Oh boy, when we are diagnosed everything we have ever heard or seen about breast cancer comes straight to mind – and of course it’s all the bad stuff we remember first. Then we start hearing from everyone we come in contact about that miracle cure or “scientific” research. So many of those things we’ve believed or have been told are outdated ideas, old wives tales, or even myths. Here I go through some of the most common and give you an alternative way to think about them.
Myth #1 – You are going to die!
Lets start with the elephant in the room – you are going to die! Often this is one of the first thoughts that crosses our mind when we are told we have cancer.
Well, yes, you are going to die – but probably not from breast cancer.
I’m a numbers person, and I really wanted to find a nice statistic that told me exactly what percentage of people die from breast cancer once diagnosed, but it was really hard to track that number down. The best I could come up with was this article that says that the 30 year survival rate for breast cancer in the US is 80%.
With treatments changing and improving all the time, this percentage is only increasing, even though the number of people diagnosed with breast cancer is also increasing. And remember, to work out a 30 year survival rate, it has to be based on people who were treated thirty years ago. Medicine has come a long way since then.
So that means, for those people diagnosed now, more than 80% of us will probably still be here annoying our family members in 30 years. Those are pretty good survival odds in my eyes.
Of course the odds do vary depending on your type of cancer, stage, age at diagnosis and a whole pile of other things. If, when you are diagnosed, the cancer has not spread outside of the breast (that is 63% of us!), the five year survival rate is 99%. For DCIS/LCIS, the five year survival rate is 100%
Hopefully these numbers will provide some comfort that you are more than likely not going to die from breast cancer.
Myth # 2 – Chemo is certainly in your future
Not necessarily! I wanted to go and find some nice numbers on this too, but that proved impossible.
What I did find is that as of 2018, there are many more women for whom chemo is not recommended. Using the Oncotype DX test, it’s now possible to make a more educated decision on when chemotherapy is required and when it is not.
There are some types/stages of breast cancer where chemo is almost guaranteed – if your cancer is triple negative or HER2+ or it has been found in the lymph nodes or other parts of the body.
If you have the “garden variety” of breast cancer though, that is, ER+/PR+/HER2-, then it all comes down to your risk factors, including that Oncotype DX score.
While I couldn’t find any exact percentages, I did run a poll in my Facebook group. This certainly won’t pass any scientific scrutiny, but it did give a rough idea. Of the people who responded, 55% had chemo, 45% had not.
Myth #3 – Breast Cancer is hereditary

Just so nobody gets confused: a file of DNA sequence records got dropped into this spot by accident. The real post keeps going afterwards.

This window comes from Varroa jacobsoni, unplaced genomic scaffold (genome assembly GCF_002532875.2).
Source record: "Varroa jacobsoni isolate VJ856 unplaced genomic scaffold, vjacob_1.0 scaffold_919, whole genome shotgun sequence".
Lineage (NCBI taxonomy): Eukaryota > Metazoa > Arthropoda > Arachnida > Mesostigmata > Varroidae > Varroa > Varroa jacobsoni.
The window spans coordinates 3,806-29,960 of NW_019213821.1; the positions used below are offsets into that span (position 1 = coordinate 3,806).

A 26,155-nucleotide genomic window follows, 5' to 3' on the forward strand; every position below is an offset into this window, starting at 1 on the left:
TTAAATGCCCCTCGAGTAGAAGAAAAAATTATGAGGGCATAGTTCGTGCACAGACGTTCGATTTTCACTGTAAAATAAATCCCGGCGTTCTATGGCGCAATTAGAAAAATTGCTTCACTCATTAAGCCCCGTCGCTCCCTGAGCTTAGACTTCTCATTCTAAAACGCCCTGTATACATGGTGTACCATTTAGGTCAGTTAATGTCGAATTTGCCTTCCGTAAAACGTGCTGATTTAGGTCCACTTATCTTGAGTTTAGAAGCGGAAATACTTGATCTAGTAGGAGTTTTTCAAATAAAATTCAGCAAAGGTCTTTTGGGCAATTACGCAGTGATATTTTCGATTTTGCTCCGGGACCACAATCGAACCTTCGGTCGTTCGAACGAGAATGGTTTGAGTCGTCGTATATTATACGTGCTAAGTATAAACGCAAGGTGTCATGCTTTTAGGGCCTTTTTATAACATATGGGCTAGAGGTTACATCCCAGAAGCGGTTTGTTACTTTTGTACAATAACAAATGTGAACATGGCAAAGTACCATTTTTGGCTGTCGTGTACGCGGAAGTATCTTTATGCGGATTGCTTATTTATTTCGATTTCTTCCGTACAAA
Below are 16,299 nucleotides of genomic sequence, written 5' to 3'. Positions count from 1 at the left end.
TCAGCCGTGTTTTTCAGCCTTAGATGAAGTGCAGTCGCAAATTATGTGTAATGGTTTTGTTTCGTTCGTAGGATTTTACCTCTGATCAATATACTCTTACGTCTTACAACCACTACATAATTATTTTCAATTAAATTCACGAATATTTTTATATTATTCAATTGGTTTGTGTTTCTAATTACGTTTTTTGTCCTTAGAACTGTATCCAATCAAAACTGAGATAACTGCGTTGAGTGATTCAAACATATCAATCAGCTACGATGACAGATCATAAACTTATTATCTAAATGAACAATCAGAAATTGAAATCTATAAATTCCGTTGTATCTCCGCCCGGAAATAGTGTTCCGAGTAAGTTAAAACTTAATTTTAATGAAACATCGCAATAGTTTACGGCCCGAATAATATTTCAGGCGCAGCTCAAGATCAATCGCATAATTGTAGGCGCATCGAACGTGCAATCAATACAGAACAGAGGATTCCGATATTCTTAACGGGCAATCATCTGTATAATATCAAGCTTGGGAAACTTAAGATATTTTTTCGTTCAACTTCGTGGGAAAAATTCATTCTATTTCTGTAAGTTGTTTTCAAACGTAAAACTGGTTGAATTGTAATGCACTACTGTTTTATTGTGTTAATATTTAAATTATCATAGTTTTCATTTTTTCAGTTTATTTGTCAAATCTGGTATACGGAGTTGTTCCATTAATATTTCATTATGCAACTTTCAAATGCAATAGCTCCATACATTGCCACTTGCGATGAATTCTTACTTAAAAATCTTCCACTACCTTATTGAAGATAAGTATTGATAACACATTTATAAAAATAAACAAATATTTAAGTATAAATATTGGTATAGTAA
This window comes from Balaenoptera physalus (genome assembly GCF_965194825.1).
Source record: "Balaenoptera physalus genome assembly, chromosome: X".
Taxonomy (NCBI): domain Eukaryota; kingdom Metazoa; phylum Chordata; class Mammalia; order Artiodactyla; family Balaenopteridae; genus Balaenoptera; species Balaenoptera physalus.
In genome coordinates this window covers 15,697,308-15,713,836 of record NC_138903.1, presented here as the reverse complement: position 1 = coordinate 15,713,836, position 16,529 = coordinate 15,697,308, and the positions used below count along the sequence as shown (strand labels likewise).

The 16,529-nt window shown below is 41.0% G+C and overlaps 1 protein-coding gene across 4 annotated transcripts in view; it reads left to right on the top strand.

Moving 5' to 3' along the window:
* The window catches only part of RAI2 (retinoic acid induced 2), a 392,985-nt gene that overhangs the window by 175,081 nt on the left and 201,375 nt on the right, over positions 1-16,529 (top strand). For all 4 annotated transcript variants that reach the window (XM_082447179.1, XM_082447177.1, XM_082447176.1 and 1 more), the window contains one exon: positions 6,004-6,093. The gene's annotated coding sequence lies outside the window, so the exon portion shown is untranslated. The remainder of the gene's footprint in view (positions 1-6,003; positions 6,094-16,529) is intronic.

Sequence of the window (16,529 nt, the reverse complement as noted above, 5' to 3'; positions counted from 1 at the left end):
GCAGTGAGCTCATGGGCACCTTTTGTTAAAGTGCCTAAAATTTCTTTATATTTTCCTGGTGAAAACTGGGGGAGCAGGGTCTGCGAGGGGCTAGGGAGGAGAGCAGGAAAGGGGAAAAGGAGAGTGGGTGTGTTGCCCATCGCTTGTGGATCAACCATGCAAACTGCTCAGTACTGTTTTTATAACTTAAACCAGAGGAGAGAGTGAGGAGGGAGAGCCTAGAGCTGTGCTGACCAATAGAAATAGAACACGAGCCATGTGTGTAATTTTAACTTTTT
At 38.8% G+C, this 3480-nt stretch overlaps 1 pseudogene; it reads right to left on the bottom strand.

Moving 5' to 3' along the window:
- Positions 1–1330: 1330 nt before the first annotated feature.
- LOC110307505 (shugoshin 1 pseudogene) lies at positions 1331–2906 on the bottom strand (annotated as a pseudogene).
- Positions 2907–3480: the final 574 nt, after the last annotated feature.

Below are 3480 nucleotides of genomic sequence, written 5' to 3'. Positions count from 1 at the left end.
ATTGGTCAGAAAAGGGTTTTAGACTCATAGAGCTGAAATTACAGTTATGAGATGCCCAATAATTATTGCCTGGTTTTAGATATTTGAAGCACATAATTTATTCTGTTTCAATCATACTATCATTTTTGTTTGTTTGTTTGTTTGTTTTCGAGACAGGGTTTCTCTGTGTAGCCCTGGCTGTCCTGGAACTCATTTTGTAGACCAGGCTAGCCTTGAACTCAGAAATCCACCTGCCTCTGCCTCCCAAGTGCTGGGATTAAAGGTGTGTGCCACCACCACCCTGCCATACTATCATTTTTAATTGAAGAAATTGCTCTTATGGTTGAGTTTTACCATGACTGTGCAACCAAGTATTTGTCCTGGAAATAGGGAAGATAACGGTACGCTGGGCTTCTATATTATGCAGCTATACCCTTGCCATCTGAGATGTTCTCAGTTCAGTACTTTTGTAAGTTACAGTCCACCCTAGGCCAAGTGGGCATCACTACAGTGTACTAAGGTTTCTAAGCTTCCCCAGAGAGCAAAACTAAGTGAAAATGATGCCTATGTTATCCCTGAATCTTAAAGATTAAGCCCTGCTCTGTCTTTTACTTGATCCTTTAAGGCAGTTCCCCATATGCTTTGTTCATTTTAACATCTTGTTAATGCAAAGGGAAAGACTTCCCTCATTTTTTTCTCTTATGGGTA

This was one myth I certainly believed! We all hear it, we are only at risk of breast cancer if we have family members who have been diagnosed before us.
Well, from my own personal experience I can say this is not true. I have one Aunt that was diagnosed with early breast cancer, had it removed, and has lived for 20+ years since. My mum (now in her 70s) and both grandmothers are/were clear.
In fact, only around 15% of all people diagnosed with breast cancer have a close family member that had it previously. And of those, only 5-10% are due to a genetic mutation, such as the BRCA gene mutation. There are 72 gene mutations that have been linked to breast cancer, but the most common are BRCA1/BRCA2.
So this means we need to stop being complacent if we do not have a close relative who has had breast cancer. Share the word with your friends and family, so they don’t think “my Mum didn’t have it so I won’t either!”
Myth #4 – You will lose your hair
This myth runs a little hand-in-hand with the one about chemo. It’s chemo which causes the hair loss that is most commonly linked with breast cancer patients, so of course if you don’t have chemo, then you will not loose your hair.
But that’s not the only reason you may not loose your hair. Chemo is not a one-size-fits-all treatment. It’s true that the most common chemo given to women with breast cancer will cause your hair to fall out, but not every type of chemo will. It’s always a good idea to ask your oncologist to be sure.
If you are having chemo, and it’s one of the concoctions that causes hair loss, there is still an option. You can try cold capping. This involves wearing a freezing cold “hat”, kept at around 4°C for an hour before, during, then an hour after the chemo treatments. By almost freezing your head, the blood vessels constrict and the chemo drugs won’t flow into them, so they don’t kill off the hair.
Results from cold capping are varied. Some people say they loose almost no hair, others loose so much they give up, and some people cannot cope with the cold so discontinue (I think I would be in this category).
Myth #5 – You did something wrong
This myth is a personal bugbear. I often hear women say “I got breast cancer because I took the contraceptive pill” or “I blame my cancer on IVF”. Then there are even more women who beat themselves up over a bad diet, being stressed or for not breastfeeding their kids.
We need to stop looking for something to “blame” for our cancer and give ourselves a break! We will never known what causes it. How many times do we see other people doing exactly the same (or worse) than us yet they do not get cancer?